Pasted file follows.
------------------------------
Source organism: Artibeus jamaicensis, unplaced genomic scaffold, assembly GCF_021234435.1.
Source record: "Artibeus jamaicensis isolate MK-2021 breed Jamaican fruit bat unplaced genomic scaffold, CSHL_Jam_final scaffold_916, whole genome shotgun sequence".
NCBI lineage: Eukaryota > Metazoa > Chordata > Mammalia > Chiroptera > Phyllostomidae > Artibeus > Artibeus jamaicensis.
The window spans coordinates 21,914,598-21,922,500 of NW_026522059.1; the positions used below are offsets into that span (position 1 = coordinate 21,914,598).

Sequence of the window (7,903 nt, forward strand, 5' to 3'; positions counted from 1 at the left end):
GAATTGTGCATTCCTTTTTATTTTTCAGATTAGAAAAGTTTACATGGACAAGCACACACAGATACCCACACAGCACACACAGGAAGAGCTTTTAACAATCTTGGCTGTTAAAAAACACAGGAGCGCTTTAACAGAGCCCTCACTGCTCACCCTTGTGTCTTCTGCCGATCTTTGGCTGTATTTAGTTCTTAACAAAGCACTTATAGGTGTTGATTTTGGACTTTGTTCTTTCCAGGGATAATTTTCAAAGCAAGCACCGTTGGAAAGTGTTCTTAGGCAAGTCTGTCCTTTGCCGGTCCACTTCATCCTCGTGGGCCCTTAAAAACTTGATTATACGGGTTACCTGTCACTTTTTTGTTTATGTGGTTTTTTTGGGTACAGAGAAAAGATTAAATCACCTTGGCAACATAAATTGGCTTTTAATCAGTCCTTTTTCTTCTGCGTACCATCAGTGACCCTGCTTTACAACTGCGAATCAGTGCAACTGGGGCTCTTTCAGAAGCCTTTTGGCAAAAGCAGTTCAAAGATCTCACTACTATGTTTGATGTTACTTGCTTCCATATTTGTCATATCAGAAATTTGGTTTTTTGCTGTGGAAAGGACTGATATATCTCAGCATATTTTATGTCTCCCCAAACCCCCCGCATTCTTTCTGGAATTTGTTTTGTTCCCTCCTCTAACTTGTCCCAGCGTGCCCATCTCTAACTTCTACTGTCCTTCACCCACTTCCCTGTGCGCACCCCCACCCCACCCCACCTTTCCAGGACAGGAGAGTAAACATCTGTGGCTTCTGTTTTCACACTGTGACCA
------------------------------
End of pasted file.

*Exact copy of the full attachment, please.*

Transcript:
Source organism: Artibeus jamaicensis, unplaced genomic scaffold, assembly GCF_021234435.1.
Source record: "Artibeus jamaicensis isolate MK-2021 breed Jamaican fruit bat unplaced genomic scaffold, CSHL_Jam_final scaffold_916, whole genome shotgun sequence".
NCBI lineage: Eukaryota > Metazoa > Chordata > Mammalia > Chiroptera > Phyllostomidae > Artibeus > Artibeus jamaicensis.
The window spans coordinates 21,914,598-21,922,500 of NW_026522059.1; the positions used below are offsets into that span (position 1 = coordinate 21,914,598).

Sequence of the window (7,903 nt, forward strand, 5' to 3'; positions counted from 1 at the left end):
GAATTGTGCATTCCTTTTTATTTTTCAGATTAGAAAAGTTTACATGGACAAGCACACACAGATACCCACACAGCACACACAGGAAGAGCTTTTAACAATCTTGGCTGTTAAAAAACACAGGAGCGCTTTAACAGAGCCCTCACTGCTCACCCTTGTGTCTTCTGCCGATCTTTGGCTGTATTTAGTTCTTAACAAAGCACTTATAGGTGTTGATTTTGGACTTTGTTCTTTCCAGGGATAATTTTCAAAGCAAGCACCGTTGGAAAGTGTTCTTAGGCAAGTCTGTCCTTTGCCGGTCCACTTCATCCTCGTGGGCCCTTAAAAACTTGATTATACGGGTTACCTGTCACTTTTTTGTTTATGTGGTTTTTTTGGGTACAGAGAAAAGATTAAATCACCTTGGCAACATAAATTGGCTTTTAATCAGTCCTTTTTCTTCTGCGTACCATCAGTGACCCTGCTTTACAACTGCGAATCAGTGCAACTGGGGCTCTTTCAGAAGCCTTTTGGCAAAAGCAGTTCAAAGATCTCACTACTATGTTTGATGTTACTTGCTTCCATATTTGTCATATCAGAAATTTGGTTTTTTGCTGTGGAAAGGACTGATATATCTCAGCATATTTTATGTCTCCCCAAACCCCCCGCATTCTTTCTGGAATTTGTTTTGTTCCCTCCTCTAACTTGTCCCAGCGTGCCCATCTCTAACTTCTACTGTCCTTCACCCACTTCCCTGTGCGCACCCCCACCCCACCCCACCTTTCCAGGACAGGAGAGTAAACATCTGTGGCTTCTGTTTTCACACTGTGACCA